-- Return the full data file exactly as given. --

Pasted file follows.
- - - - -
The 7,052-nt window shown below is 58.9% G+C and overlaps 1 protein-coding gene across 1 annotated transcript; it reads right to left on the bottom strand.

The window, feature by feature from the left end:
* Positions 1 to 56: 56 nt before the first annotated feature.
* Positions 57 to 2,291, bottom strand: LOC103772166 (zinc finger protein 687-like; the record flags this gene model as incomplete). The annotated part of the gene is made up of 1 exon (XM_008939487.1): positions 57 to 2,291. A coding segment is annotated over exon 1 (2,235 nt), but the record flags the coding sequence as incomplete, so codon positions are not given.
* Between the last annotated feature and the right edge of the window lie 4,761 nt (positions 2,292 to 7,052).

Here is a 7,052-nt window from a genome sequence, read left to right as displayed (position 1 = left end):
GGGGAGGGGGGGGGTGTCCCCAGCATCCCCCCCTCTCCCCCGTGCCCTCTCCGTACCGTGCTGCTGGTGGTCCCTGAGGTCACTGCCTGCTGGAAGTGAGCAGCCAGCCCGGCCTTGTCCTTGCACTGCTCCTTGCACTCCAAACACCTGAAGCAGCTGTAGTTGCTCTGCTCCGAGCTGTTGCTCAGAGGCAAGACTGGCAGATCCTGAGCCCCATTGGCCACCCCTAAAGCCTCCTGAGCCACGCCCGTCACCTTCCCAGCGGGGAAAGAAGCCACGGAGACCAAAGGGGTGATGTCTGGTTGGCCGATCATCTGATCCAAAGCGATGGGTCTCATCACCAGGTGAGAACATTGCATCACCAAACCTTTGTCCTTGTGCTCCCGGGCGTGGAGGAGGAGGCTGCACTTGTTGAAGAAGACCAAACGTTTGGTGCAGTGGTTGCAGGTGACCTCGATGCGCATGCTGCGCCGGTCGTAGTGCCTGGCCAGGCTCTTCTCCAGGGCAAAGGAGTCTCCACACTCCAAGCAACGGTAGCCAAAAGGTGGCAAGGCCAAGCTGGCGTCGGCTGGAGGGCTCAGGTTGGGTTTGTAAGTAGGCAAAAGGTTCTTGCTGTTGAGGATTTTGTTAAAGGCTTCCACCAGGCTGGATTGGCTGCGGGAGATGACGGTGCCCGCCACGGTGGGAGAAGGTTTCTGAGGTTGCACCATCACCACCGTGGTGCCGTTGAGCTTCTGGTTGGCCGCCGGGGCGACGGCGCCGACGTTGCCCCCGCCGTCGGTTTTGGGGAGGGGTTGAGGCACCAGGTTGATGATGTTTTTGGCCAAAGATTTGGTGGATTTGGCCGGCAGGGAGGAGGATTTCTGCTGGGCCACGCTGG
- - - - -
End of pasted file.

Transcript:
The 7,052-nt window shown below is 58.9% G+C and overlaps 1 protein-coding gene across 1 annotated transcript; it reads right to left on the bottom strand.

The window, feature by feature from the left end:
* Positions 1 to 56: 56 nt before the first annotated feature.
* Positions 57 to 2,291, bottom strand: LOC103772166 (zinc finger protein 687-like; the record flags this gene model as incomplete). The annotated part of the gene is made up of 1 exon (XM_008939487.1): positions 57 to 2,291. A coding segment is annotated over exon 1 (2,235 nt), but the record flags the coding sequence as incomplete, so codon positions are not given.
* Between the last annotated feature and the right edge of the window lie 4,761 nt (positions 2,292 to 7,052).

Here is a 7,052-nt window from a genome sequence, read left to right as displayed (position 1 = left end):
GGGGAGGGGGGGGGTGTCCCCAGCATCCCCCCCTCTCCCCCGTGCCCTCTCCGTACCGTGCTGCTGGTGGTCCCTGAGGTCACTGCCTGCTGGAAGTGAGCAGCCAGCCCGGCCTTGTCCTTGCACTGCTCCTTGCACTCCAAACACCTGAAGCAGCTGTAGTTGCTCTGCTCCGAGCTGTTGCTCAGAGGCAAGACTGGCAGATCCTGAGCCCCATTGGCCACCCCTAAAGCCTCCTGAGCCACGCCCGTCACCTTCCCAGCGGGGAAAGAAGCCACGGAGACCAAAGGGGTGATGTCTGGTTGGCCGATCATCTGATCCAAAGCGATGGGTCTCATCACCAGGTGAGAACATTGCATCACCAAACCTTTGTCCTTGTGCTCCCGGGCGTGGAGGAGGAGGCTGCACTTGTTGAAGAAGACCAAACGTTTGGTGCAGTGGTTGCAGGTGACCTCGATGCGCATGCTGCGCCGGTCGTAGTGCCTGGCCAGGCTCTTCTCCAGGGCAAAGGAGTCTCCACACTCCAAGCAACGGTAGCCAAAAGGTGGCAAGGCCAAGCTGGCGTCGGCTGGAGGGCTCAGGTTGGGTTTGTAAGTAGGCAAAAGGTTCTTGCTGTTGAGGATTTTGTTAAAGGCTTCCACCAGGCTGGATTGGCTGCGGGAGATGACGGTGCCCGCCACGGTGGGAGAAGGTTTCTGAGGTTGCACCATCACCACCGTGGTGCCGTTGAGCTTCTGGTTGGCCGCCGGGGCGACGGCGCCGACGTTGCCCCCGCCGTCGGTTTTGGGGAGGGGTTGAGGCACCAGGTTGATGATGTTTTTGGCCAAAGATTTGGTGGATTTGGCCGGCAGGGAGGAGGATTTCTGCTGGGCCACGCTGG